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What is Wear and Tear?
Wear and tear in a property can often be a bit ambiguous in the sense that both parties can often be unsure of what exactly it is. You will see the term in a Tenancy Agreement but the interpretation can still seem a little vague. And that is why, here at Property Loop, we have produced this article in an attempt to make it easier for you, as a landlord, to understand.
Why It’s Necessary to Define Wear and Tear
It is important to distinguish between what is wear and tear and what is quite simply damage. That’s because landlords can claim for a replacement item as an expense in their tax return. If it’s damage, then they can withhold money to buy a new mattress from the tenant’s deposit.
If the tenant disputes this, then the matter will be resolved by a third party in an official arbitration process held by the statutory body who holds the deposit. Having said that, this is a very rare occurrence. According to government statistics Fortunately, tenancy deposit disputes are rare, to the extent there have been less than 1% since the Tenancy Deposit Scheme officially began back in 2013.
What Is Wear and Tear in a Rental?
Wear and tear is considered the somewhat expected damage that happens to a property through the day to day use of the property. This is typically seen through, scuffs, stains and marks and other signs of high usage.
What Is Classed as Wear and Tear in a Property?
When making the distinction between damage and fair wear and tear expectations are important. Whilst an owner may expect to encounter worn carpets, scuffed doors and peeling paint, unhinged doors and broken windows will not be considered fair wear and tear.
Can My Landlord Keep My Deposit if I Owe Rent?
To the delight of renters, landlords are not able to make deductions from the amount of the security deposit that is being returned to the tenant for any reason they see fit. Owners are able to propose these deductions to recuperate the costs of any repairs that need to be carried out, alongside any rent arrears the tenant may have accumulated. With this being said, landlords that are seeking to recoup any losses they have experienced through missing rent may find that making deductions may not provide them with a significant return. This is because after the implementation of the 2019 tenant fees act landlords are prevented from taking more than five weeks rent from their prospective tenants in most cases; with the exception being if the annual rental income of the property is over £60,000 owners can ask for up to six weeks rent for the security deposit. With this in mind, if the landlord has to reclaim for repairs to the property, they will be unable to recover any significant amount of arrears.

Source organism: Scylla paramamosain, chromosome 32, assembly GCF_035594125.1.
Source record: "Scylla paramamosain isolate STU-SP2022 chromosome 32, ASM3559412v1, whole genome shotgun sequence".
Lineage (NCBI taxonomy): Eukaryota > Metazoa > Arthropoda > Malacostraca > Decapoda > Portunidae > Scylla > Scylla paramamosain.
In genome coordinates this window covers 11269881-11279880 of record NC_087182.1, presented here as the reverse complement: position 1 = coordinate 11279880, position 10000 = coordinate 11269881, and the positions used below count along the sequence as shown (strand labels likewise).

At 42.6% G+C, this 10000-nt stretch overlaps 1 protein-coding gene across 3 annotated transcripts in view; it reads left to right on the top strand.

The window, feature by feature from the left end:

What Is a Property Inventory Report?
A comprehensive property inventory report will detail the condition of a rental property from the outset of the tenancy. This report will show the state of each room within the property and the appliances contained within. These notes taken by the landlord and tenant will also be accompanied by dated photographs making any changes in the condition of the rental opportunity irrefutable.
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